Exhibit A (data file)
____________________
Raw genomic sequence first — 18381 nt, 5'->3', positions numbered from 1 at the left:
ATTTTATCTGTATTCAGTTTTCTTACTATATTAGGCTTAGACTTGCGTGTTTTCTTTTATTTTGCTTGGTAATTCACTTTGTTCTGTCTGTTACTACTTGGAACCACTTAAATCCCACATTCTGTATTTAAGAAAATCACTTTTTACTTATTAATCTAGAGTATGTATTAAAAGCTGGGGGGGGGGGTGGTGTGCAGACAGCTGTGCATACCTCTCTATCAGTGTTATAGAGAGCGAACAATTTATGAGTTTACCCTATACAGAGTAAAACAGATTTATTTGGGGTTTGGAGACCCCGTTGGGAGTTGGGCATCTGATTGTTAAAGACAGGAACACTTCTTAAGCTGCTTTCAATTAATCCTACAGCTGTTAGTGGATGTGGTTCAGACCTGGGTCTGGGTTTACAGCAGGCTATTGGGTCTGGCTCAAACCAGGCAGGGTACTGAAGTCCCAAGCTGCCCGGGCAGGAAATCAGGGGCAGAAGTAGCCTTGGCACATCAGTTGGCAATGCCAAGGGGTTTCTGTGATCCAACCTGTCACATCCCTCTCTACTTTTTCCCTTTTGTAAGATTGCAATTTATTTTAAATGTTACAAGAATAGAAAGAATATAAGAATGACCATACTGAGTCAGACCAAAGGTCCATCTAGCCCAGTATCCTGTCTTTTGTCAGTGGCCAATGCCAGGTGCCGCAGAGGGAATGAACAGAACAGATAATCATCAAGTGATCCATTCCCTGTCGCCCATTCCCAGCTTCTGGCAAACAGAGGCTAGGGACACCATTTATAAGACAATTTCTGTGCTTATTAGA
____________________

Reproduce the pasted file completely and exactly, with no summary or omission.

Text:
Raw genomic sequence first — 18381 nt, 5'->3', positions numbered from 1 at the left:
ATTTTATCTGTATTCAGTTTTCTTACTATATTAGGCTTAGACTTGCGTGTTTTCTTTTATTTTGCTTGGTAATTCACTTTGTTCTGTCTGTTACTACTTGGAACCACTTAAATCCCACATTCTGTATTTAAGAAAATCACTTTTTACTTATTAATCTAGAGTATGTATTAAAAGCTGGGGGGGGGGGTGGTGTGCAGACAGCTGTGCATACCTCTCTATCAGTGTTATAGAGAGCGAACAATTTATGAGTTTACCCTATACAGAGTAAAACAGATTTATTTGGGGTTTGGAGACCCCGTTGGGAGTTGGGCATCTGATTGTTAAAGACAGGAACACTTCTTAAGCTGCTTTCAATTAATCCTACAGCTGTTAGTGGATGTGGTTCAGACCTGGGTCTGGGTTTACAGCAGGCTATTGGGTCTGGCTCAAACCAGGCAGGGTACTGAAGTCCCAAGCTGCCCGGGCAGGAAATCAGGGGCAGAAGTAGCCTTGGCACATCAGTTGGCAATGCCAAGGGGTTTCTGTGATCCAACCTGTCACATCCCTCTCTACTTTTTCCCTTTTGTAAGATTGCAATTTATTTTAAATGTTACAAGAATAGAAAGAATATAAGAATGACCATACTGAGTCAGACCAAAGGTCCATCTAGCCCAGTATCCTGTCTTTTGTCAGTGGCCAATGCCAGGTGCCGCAGAGGGAATGAACAGAACAGATAATCATCAAGTGATCCATTCCCTGTCGCCCATTCCCAGCTTCTGGCAAACAGAGGCTAGGGACACCATTTATAAGACAATTTCTGTGCTTATTAGA